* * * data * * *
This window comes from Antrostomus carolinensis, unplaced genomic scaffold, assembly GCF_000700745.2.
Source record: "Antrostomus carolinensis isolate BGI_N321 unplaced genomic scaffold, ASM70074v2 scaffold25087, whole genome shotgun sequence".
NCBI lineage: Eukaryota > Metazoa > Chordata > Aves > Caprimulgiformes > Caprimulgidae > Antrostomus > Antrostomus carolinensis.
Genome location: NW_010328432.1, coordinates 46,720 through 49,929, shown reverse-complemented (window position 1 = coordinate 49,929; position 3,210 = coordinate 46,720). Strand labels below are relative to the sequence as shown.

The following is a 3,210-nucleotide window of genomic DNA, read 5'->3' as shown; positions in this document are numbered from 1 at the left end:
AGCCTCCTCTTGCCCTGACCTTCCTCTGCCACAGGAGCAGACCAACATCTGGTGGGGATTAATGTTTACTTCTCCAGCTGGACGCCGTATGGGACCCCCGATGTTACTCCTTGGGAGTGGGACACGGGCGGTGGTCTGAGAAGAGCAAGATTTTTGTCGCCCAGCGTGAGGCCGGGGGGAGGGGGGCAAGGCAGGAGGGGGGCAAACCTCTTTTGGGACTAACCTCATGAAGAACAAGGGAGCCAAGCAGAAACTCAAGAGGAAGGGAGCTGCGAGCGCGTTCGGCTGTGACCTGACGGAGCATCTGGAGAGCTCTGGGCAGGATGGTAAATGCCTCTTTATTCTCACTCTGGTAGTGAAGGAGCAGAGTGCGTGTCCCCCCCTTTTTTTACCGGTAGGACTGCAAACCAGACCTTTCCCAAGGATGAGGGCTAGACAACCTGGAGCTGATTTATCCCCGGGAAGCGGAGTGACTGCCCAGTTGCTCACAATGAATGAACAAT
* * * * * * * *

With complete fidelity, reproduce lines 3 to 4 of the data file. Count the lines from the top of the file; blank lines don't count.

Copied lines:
NCBI lineage: Eukaryota > Metazoa > Chordata > Aves > Caprimulgiformes > Caprimulgidae > Antrostomus > Antrostomus carolinensis.
Genome location: NW_010328432.1, coordinates 46,720 through 49,929, shown reverse-complemented (window position 1 = coordinate 49,929; position 3,210 = coordinate 46,720). Strand labels below are relative to the sequence as shown.